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Regulated Companies

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REGULATED COMPANIES. Associations of merchants formed in early modern times to exploit monopolies of special branches of foreign trade. Each member of the company embarked his capital in the monopolized trade, manag ing his own business, but subject to the regulations of the company. These companies were formed on the model of the mediaeval guild (q.v.). They made rules for admission to the company, decided how great a volinne of business each member should transact, and sometimes fixed prices. The company as a body possessed property, as, for example, factories in the coun try with which they traded; but there was no idea of making profits to he distributed to the company as a whole. Through their regula tion active competition among members was ob viated, and cooperation against foreign compet itors assured. Thus it became possible to carry on trade which an isolated trader would not have ventured upon.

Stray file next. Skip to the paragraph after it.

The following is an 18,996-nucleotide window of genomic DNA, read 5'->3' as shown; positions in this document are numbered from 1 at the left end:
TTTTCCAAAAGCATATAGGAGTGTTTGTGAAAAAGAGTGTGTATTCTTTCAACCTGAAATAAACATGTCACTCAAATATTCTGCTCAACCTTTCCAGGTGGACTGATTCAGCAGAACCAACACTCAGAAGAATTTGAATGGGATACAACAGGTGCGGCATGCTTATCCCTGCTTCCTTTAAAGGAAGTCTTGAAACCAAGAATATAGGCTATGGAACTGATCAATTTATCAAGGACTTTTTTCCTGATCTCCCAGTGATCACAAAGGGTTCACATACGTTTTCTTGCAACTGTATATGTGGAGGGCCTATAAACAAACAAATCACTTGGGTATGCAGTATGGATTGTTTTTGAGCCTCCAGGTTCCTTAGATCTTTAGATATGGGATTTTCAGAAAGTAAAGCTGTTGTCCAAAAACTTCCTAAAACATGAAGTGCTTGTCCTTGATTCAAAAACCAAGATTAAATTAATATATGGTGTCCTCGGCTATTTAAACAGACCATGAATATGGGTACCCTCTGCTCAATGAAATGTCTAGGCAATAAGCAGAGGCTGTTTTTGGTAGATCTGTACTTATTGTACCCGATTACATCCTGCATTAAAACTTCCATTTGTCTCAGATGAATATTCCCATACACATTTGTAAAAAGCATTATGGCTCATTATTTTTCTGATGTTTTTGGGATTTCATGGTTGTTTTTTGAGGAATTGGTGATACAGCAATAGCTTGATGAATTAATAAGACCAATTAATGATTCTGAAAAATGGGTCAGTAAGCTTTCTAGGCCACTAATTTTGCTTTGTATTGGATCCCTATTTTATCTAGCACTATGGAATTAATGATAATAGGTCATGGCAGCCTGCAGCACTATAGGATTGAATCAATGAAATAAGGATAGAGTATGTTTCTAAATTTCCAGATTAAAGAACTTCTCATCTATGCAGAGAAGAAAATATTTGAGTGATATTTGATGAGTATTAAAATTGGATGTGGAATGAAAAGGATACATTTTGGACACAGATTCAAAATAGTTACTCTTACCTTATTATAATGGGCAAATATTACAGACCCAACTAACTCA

The earliest regulated companies were those formed by the merchants of the Hanseatic League (q.v.) for trading in England. The plan was adopted by the English merchants who first engaged in foreign trade, the Merchants of the Staple, and the Merchants Adventurers (q.v.). The regulated company was the form of organization of the Levant Company. incorpo rated in 1581, to carry on trade in the Eastern Mediterranean: the Muscovy Company (15541, of merchants trading in Russia; the Eastland Com pany. incorporated under Elizabeth, to carry on

trade with the Baltic countries. The East India Company. as originally constituted, formed a transition from the regulated to the joint-stock company. In the last named company individual members were not given a right to carry on trade on private account, but were required to trade through sub-companies, under the control of the parent company.

This form of organization was in its time distinctly superior to unregulated private trad ing, but it proved inadequate for carrying on so hazardous and extensive a trade as that with the East Indies. and was gradually supplanted by the joint-stock company. After 1012 the East India Company had abandoned the principle of the regulated company. The other companies mentioned continued to exist in their original form until the eighteenth century. In the seven teenth century they showed a tendency toward monopoly, excluding, through excessive entrance fees, traders who desired to gain membership. Hence arose a class of 'interlopers,' who traded in the monopolized region in defiance of the com pany. The minute regulations imposed upon members proved to be vexatious in the more enterprising trade of the seventeenth century, and were in large measure responsible for the de cline of the companies.